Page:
After working for BOURBON as a Chief Officer for several years, then as a Master, Sergei Petrochenko is now an Operations Manager based in Saint Petersburg, Russia. Keep reading for more details on his past activities at sea, and his current responsibilities.
OFFshore: tell us about your career path at BOURBON
Sergei Petrochenko: After training at the Saint Petersburg Naval Academy, I was hired by BOURBON in 2012 as a Chief Officer. Four years later, I became a Captain (Master SDPO).
Throughout all my seafaring years, I was in charge of piloting two types of offshore supply vessels: Platform Supply Vessels (PSV), with high deck and hold storage capacity, and Anchor Handling Tug Supply vessels (AHTS), which were mainly involved in towing and anchoring floating drilling rigs. In June 2017, I was promoted to Operations Manager at Bourbon Baltic, in Russia.
OFFshore: what surprised you the most when you started in your new role as Operations Manager?
S. P.: Previously, I was only concerned about improving the performance of a single vessel, for a single client, and for a single contract. Now, I’m working in an office and I have the “big picture” of the performance of a fleet of vessels. I ensure that the performance complies with client requirements and international standards. Now I have to consider things on a large scale. My work schedule has also changed, now I work every day. Before I was only working on vessels on a rotating schedule.
This new job is really interesting for me. I have to define the performance standards and design strategies in order to achieve compliance. I have worked in several regions around the world, and with different types of AHTS / PSV vessels. I draw on this experience in order to improve the performance of the vessel fleet that I’m in charge of.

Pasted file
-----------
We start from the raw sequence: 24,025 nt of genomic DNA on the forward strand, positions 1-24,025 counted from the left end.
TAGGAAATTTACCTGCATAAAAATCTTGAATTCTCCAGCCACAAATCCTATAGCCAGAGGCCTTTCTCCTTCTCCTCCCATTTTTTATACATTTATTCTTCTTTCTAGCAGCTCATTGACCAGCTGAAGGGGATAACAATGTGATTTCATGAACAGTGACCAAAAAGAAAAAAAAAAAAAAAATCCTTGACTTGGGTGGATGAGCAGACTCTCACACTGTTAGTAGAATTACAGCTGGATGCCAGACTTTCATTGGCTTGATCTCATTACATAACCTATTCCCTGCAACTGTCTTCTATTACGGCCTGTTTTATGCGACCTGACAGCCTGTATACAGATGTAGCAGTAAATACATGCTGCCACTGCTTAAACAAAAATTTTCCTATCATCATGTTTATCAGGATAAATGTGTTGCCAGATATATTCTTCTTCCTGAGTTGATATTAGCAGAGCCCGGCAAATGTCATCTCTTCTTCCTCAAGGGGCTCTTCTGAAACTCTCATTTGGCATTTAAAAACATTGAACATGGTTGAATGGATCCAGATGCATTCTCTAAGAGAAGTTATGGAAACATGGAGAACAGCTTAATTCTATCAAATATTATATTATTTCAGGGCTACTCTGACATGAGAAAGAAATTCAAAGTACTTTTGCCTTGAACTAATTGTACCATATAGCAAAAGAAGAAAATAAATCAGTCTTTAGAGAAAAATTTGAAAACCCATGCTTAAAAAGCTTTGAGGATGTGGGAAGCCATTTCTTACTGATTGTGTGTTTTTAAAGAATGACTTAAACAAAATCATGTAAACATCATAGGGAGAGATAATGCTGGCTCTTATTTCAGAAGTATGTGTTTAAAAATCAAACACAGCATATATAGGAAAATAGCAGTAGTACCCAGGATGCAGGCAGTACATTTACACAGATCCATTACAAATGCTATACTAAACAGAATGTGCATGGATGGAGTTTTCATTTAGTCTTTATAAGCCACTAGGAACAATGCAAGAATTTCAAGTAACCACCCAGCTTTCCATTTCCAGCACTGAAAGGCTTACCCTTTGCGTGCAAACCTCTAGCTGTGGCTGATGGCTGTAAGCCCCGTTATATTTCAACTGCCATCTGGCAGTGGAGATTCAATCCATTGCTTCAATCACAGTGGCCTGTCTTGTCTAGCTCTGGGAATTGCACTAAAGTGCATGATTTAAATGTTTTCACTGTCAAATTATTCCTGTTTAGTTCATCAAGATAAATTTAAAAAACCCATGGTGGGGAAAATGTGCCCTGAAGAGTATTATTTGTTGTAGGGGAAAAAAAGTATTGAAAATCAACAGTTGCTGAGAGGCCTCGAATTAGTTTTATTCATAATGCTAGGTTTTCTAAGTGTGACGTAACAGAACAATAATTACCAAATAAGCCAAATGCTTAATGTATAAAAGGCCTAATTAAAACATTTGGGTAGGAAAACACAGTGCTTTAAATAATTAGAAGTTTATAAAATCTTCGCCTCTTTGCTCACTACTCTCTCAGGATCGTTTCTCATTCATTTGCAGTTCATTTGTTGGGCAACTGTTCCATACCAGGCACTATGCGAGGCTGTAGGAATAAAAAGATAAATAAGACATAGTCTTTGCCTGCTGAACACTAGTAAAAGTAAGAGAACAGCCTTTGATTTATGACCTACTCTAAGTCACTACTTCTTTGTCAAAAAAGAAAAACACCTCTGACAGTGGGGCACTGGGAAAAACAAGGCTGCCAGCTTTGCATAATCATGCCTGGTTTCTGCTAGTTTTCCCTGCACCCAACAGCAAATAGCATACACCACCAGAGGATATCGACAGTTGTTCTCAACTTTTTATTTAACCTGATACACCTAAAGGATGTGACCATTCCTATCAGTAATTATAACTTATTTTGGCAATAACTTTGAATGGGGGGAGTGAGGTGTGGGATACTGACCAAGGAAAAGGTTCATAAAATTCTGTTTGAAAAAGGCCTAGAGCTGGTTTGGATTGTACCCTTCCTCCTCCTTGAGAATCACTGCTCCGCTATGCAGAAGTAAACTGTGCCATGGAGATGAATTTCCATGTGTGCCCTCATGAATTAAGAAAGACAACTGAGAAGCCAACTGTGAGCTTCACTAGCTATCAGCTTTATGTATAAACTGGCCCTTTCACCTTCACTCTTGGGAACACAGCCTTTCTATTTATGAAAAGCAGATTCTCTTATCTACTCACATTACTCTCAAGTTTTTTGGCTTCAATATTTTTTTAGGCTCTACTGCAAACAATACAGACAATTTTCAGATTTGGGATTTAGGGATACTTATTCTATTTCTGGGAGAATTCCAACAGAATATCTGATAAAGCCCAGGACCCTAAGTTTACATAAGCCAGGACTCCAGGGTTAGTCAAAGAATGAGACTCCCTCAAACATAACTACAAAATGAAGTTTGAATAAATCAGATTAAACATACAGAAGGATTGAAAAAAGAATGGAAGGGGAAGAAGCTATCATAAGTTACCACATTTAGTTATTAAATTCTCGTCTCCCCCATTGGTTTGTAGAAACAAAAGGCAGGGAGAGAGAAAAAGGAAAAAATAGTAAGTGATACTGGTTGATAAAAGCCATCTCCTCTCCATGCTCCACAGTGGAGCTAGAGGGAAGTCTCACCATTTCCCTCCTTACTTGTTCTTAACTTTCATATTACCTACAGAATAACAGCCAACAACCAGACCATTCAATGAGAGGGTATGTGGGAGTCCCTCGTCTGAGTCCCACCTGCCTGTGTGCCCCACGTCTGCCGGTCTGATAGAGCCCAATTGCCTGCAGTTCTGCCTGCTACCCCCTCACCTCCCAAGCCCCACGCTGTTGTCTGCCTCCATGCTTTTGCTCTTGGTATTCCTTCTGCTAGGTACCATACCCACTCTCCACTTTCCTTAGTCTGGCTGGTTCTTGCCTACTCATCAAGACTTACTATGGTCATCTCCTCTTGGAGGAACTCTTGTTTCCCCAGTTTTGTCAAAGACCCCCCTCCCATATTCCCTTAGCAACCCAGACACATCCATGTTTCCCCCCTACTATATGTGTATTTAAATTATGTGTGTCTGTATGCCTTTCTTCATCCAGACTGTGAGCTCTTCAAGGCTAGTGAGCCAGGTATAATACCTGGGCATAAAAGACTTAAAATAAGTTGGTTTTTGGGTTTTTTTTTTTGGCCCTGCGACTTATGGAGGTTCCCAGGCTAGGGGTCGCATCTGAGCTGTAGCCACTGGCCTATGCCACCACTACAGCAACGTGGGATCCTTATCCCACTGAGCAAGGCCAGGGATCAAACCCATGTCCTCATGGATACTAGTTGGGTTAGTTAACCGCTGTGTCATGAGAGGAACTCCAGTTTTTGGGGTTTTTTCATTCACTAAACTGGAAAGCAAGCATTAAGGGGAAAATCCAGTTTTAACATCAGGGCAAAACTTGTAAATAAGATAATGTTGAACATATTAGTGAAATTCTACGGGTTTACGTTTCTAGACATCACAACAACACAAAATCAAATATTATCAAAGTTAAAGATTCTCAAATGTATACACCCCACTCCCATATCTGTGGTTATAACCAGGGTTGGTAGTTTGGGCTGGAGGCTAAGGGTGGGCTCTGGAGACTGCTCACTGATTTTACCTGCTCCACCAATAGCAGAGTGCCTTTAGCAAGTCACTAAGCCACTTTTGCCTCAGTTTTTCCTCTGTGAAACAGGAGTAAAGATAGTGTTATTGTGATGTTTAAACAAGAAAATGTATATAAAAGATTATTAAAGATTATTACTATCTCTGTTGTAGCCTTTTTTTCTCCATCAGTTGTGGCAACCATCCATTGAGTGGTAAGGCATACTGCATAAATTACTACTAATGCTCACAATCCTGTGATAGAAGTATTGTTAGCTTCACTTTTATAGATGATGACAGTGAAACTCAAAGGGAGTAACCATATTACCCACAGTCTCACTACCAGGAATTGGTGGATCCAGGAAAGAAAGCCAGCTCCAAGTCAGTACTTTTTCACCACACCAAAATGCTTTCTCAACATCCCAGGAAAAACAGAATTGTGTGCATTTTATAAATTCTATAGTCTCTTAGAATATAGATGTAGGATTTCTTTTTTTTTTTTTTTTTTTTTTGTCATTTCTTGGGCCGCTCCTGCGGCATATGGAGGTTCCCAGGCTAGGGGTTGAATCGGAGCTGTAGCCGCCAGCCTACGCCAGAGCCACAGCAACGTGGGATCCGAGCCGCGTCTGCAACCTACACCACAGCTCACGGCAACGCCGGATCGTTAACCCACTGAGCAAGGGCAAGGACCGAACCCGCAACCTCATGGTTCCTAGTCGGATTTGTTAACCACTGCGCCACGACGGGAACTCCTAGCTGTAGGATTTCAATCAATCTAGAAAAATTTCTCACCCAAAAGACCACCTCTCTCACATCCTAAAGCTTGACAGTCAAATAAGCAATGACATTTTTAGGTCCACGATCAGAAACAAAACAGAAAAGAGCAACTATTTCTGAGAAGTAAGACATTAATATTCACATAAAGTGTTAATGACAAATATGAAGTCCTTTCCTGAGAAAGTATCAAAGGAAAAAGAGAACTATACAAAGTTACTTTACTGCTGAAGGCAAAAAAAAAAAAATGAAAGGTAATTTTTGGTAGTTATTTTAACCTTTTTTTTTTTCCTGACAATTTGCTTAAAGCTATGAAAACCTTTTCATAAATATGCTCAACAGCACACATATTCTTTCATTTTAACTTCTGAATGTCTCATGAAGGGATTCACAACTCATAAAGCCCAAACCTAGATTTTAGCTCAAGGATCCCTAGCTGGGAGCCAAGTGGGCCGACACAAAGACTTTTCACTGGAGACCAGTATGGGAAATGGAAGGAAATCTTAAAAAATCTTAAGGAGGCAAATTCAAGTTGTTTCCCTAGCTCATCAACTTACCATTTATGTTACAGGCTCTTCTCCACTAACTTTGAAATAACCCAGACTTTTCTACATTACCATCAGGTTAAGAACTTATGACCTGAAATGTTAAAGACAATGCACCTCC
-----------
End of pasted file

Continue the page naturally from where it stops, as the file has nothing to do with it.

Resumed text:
During my previous jobs with BOURBON, I gained an excellent understanding of offshore work.
OFFshore: your past experience as a Master must certainly be an advantage to you in your current new position in Saint Petersburg...
S. P.: Indeed it is, my work involves different regions where I used to sail (West Africa, Mediterranean). I am working on offshore project engineering in these regions. I was recently in Nigeria to visit vessels and technical teams. My experience facilitates dialogue with all of the stakeholders, as I have strong industry knowledge and I’m familiar with the various challenges faced in the regions under consideration. We offer innovative services encompassing all the requirements of operators and contractors. I am in charge of budget oversight in particular. This new experience has also made it possible for me to improve my knowledge in the area of maritime standards, in order to keep them up to date and provide clients with the most reliable information and services possible.
OFFshore: what skills should an Operations Manager possess?
S. P.: For this job, it’s important to have a good understanding of maritime industry issues and stakeholders. It is also necessary to be proactive, and to be capable of managing various departments and technical teams.
OFFshore: how are you coping with your new career direction?
S. P.: My current position is entirely different, it’s much more sedentary. Sometimes, I miss sailing! But I really enjoy my new responsibilities.
The challenges are stimulating, and it’s very motivating to be involved in providing genuine proximity and continuity of service to clients.
OFFshore: is there a defining moment that you’d like to share with us?
S. P.: In the summer of 2016, I participated in a project that was unusual for me, on the Bourbon Liberty 163. The goal was to test and verify whether submarine pipelines laid 10-15 years ago, at a depth of 120 meters, were still operational for carrying gas. The client had gathered a team of 12 people and had installed special equipment on the vessel. We were at sea for a while, and we connected to the pipelines several times, in order to carry out inspections and cleaning operations. Divers and ROVs from other MPSV vessels were providing assistance to us in order to connect the testing and cleaning pipes to the buried pipelines. We had to keep the vessel position stable, using the dynamic positioning system, so that the client could carry out the tasks on time, and in a safe manner. The project was extremely interesting, with excellent teamwork between BOURBON and the client. Three vessels were involved - two BOURBON PSVs and the client’s MPSV vessel.